• Ease of maintenance: Cloud systems are managed entirely by third parties, requiring minimal maintenance by in-house staff. Providers take care of updates, backups, recovery, and support.
  • Reliability: Keeping their service running effectively is the primary objective for a cloud provider, and they hire top experts to ensure this goal is met. This means you don’t have to worry about downtime or interruptions, and if there is an issue, you have the best minds working to fix it immediately. In contrast, on-premise issues can often lead to lengthy delays and lowered productivity.
  • Accessibility: In the age of remote teams, there’s an increasing expectation to access systems from anywhere at any time. With the right permissions, cloud platforms can be accessed from any device with an internet connection. This means you can still access your data even if your local systems are corrupted.
  • Scalability: Many cloud providers offer scalable solutions, only charging you for the resources you use.
  • Collaboration: The centralization of data in cloud systems allows for improved collaboration as you can provide and access real-time updates from anywhere.
  • Security: Connections and data are encrypted within cloud platforms. This encryption is usually client-side so that if connections are intercepted, the data is incomprehensible, even to the cloud provider.
  • Compliance: Many cloud systems come with built-in compliance measures, so you don’t have to second-guess whether you’re adhering to industry standards.

While cloud solutions come with many benefits, there are a couple of downsides. For example, you don’t physically own the hardware where your data is stored, requiring some relinquishment of control. On-premise systems can offer value for organizations handling extremely sensitive data that can’t be entrusted to third parties.

There is also the issue of connectivity. You generally need a reliable internet connection to utilize cloud systems, so if that’s not feasible, then you should consider on-premise solutions. Many labs will take a hybrid approach, using a mixture of cloud and on-premise systems.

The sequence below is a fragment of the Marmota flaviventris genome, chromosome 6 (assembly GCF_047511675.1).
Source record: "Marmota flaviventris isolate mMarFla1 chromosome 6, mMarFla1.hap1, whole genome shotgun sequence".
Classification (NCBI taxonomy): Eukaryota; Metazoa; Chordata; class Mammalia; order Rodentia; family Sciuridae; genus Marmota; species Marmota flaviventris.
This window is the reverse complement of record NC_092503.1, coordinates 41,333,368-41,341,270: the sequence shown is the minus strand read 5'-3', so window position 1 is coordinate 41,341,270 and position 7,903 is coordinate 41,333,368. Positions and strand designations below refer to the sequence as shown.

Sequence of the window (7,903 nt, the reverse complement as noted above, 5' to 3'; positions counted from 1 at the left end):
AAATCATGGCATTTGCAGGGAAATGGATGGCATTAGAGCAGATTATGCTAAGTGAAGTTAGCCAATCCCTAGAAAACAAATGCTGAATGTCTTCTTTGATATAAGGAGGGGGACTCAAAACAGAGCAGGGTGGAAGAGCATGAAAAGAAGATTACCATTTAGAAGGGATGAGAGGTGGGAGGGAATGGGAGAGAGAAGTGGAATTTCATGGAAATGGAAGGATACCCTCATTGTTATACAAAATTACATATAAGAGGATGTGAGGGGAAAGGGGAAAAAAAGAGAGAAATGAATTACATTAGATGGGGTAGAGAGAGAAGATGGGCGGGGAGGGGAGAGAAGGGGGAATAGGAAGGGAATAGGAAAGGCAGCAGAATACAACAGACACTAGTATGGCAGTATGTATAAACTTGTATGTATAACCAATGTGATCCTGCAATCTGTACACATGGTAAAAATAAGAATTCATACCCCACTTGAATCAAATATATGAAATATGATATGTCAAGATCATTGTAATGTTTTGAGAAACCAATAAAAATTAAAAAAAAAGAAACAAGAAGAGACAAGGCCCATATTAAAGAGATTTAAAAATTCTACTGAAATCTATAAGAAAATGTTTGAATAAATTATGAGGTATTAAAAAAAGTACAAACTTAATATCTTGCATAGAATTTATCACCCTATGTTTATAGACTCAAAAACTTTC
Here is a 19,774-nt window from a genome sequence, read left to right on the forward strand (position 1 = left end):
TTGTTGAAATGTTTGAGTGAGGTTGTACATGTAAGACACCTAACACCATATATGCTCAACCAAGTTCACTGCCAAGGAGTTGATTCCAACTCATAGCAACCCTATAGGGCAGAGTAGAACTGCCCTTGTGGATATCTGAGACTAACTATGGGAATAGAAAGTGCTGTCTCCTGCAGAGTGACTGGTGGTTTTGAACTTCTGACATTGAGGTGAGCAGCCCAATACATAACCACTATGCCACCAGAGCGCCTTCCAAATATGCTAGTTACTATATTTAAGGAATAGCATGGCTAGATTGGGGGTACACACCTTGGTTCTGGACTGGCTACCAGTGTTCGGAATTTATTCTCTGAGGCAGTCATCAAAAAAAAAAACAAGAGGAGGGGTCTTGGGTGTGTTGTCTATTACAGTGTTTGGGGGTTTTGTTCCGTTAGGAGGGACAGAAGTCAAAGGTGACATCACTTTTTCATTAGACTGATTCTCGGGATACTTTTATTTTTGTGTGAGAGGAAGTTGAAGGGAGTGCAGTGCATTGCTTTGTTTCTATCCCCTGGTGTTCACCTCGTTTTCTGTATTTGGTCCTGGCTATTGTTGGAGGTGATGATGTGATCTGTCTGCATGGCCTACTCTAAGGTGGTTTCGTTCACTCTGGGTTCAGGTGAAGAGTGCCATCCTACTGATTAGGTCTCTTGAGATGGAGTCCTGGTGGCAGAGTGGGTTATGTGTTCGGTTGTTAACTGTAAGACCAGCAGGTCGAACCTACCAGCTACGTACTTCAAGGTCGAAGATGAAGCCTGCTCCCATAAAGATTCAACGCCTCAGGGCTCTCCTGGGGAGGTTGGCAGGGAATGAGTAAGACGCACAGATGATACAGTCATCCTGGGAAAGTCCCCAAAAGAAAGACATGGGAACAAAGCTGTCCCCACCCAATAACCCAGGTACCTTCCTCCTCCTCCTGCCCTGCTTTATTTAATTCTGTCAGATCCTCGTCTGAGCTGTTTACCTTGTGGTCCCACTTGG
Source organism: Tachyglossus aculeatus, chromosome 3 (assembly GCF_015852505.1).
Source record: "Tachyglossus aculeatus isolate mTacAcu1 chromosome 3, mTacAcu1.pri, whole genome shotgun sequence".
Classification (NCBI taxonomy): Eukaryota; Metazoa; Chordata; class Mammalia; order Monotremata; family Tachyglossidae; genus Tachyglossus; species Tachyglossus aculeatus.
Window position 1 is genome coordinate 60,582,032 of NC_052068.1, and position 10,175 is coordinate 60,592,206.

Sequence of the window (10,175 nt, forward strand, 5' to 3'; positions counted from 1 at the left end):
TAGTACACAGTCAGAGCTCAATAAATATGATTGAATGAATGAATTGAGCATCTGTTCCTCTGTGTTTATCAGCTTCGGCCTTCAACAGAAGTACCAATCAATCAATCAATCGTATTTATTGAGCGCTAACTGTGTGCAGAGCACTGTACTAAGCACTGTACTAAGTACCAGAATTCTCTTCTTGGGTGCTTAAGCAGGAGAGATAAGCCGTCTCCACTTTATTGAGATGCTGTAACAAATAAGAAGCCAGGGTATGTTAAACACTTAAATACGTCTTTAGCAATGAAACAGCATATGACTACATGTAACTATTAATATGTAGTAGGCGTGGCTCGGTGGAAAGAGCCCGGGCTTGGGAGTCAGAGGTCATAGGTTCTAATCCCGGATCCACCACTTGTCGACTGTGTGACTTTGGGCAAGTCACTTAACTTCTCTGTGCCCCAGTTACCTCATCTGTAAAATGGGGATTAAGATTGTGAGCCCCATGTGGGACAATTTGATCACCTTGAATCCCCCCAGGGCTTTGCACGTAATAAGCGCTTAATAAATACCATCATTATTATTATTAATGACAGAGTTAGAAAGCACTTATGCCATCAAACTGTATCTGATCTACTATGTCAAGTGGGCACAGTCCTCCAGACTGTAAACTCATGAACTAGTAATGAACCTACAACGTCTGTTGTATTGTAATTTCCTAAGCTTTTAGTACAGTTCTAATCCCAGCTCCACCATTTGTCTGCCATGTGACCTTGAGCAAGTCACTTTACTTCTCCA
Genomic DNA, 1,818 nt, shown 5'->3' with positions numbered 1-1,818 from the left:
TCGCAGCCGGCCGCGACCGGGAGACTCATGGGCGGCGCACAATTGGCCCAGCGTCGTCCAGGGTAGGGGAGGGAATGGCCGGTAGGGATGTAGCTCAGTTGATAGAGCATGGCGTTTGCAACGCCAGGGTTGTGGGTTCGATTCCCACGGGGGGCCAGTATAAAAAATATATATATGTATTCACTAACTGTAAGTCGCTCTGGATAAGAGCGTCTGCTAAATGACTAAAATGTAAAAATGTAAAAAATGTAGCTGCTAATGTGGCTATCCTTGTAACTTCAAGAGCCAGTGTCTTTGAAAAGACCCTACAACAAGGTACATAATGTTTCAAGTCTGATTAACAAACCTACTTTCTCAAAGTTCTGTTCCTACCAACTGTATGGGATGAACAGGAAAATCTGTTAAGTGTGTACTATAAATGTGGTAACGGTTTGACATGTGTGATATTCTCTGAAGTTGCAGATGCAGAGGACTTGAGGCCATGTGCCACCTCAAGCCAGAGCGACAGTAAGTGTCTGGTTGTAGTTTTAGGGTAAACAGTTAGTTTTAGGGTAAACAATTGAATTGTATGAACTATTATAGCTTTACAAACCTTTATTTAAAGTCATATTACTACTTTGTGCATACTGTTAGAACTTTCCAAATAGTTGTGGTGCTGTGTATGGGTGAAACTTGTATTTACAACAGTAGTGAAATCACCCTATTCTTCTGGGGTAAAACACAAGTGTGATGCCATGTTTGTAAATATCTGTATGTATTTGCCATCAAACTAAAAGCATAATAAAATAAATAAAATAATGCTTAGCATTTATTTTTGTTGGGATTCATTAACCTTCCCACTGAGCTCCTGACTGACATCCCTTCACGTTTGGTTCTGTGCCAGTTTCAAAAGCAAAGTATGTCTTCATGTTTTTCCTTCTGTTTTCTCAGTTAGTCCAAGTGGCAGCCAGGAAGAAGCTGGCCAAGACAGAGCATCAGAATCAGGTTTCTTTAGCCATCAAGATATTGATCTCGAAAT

The future of cloud computing in laboratories

What does the shift to cloud computing mean for laboratories in the long term? Cloud systems can change the way labs are structured. With no need for IT infrastructure, there’s more flexibility in terms of size, location, and features required of facilities. Cloud systems enable more remote work, saving space and reducing facility footprints.

Lab managers can pick and choose services as they’re needed and no longer have to commit to solutions over the long term. This allows teams to remain flexible, utilizing new technologies as they arise, instead of being stuck with poorly-performing legacy systems.

Within all of this, a strong pattern emerges in lowering barriers of entry to many industries. Cloud systems are the difference-makers in startups and can help organizations break into previously inaccessible areas and compete against incumbents. Laboratories are traditionally static in the type of work they carry out, but cloud systems pave the way for a more agile and dynamic approach.

Integrating cloud systems isn’t always entirely straightforward, so organizations still need to choose wisely before trying out new software. You need to consider how well the platform fits your needs and other factors such as cost, ease of integration, and user-friendliness.